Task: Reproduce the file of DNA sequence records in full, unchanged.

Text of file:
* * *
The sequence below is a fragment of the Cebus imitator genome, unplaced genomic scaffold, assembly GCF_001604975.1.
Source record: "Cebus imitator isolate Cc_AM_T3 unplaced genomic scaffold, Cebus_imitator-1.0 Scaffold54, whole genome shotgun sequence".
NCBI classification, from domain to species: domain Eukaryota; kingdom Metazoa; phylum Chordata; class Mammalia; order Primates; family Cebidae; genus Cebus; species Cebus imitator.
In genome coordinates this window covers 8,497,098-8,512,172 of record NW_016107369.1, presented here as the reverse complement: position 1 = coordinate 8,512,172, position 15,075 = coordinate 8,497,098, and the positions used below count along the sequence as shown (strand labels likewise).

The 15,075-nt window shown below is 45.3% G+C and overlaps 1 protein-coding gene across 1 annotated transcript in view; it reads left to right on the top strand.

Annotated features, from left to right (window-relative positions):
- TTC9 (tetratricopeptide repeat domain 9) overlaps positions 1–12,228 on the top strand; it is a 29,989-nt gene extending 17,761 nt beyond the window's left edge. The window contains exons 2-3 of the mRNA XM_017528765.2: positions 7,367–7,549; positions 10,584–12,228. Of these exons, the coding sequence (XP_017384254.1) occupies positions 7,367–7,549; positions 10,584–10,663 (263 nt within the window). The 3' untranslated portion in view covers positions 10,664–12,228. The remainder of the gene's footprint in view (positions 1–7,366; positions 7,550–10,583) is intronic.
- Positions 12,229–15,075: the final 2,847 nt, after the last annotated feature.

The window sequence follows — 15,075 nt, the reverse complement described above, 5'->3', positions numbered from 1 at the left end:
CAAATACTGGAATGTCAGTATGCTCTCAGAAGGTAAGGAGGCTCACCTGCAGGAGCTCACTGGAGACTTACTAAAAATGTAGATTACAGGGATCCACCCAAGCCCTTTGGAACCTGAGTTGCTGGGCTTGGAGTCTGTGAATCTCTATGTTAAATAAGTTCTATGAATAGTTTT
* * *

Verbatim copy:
The sequence below is a fragment of the Cebus imitator genome, unplaced genomic scaffold, assembly GCF_001604975.1.
Source record: "Cebus imitator isolate Cc_AM_T3 unplaced genomic scaffold, Cebus_imitator-1.0 Scaffold54, whole genome shotgun sequence".
NCBI classification, from domain to species: domain Eukaryota; kingdom Metazoa; phylum Chordata; class Mammalia; order Primates; family Cebidae; genus Cebus; species Cebus imitator.
In genome coordinates this window covers 8,497,098-8,512,172 of record NW_016107369.1, presented here as the reverse complement: position 1 = coordinate 8,512,172, position 15,075 = coordinate 8,497,098, and the positions used below count along the sequence as shown (strand labels likewise).

The 15,075-nt window shown below is 45.3% G+C and overlaps 1 protein-coding gene across 1 annotated transcript in view; it reads left to right on the top strand.

Annotated features, from left to right (window-relative positions):
- TTC9 (tetratricopeptide repeat domain 9) overlaps positions 1–12,228 on the top strand; it is a 29,989-nt gene extending 17,761 nt beyond the window's left edge. The window contains exons 2-3 of the mRNA XM_017528765.2: positions 7,367–7,549; positions 10,584–12,228. Of these exons, the coding sequence (XP_017384254.1) occupies positions 7,367–7,549; positions 10,584–10,663 (263 nt within the window). The 3' untranslated portion in view covers positions 10,664–12,228. The remainder of the gene's footprint in view (positions 1–7,366; positions 7,550–10,583) is intronic.
- Positions 12,229–15,075: the final 2,847 nt, after the last annotated feature.

The window sequence follows — 15,075 nt, the reverse complement described above, 5'->3', positions numbered from 1 at the left end:
CAAATACTGGAATGTCAGTATGCTCTCAGAAGGTAAGGAGGCTCACCTGCAGGAGCTCACTGGAGACTTACTAAAAATGTAGATTACAGGGATCCACCCAAGCCCTTTGGAACCTGAGTTGCTGGGCTTGGAGTCTGTGAATCTCTATGTTAAATAAGTTCTATGAATAGTTTT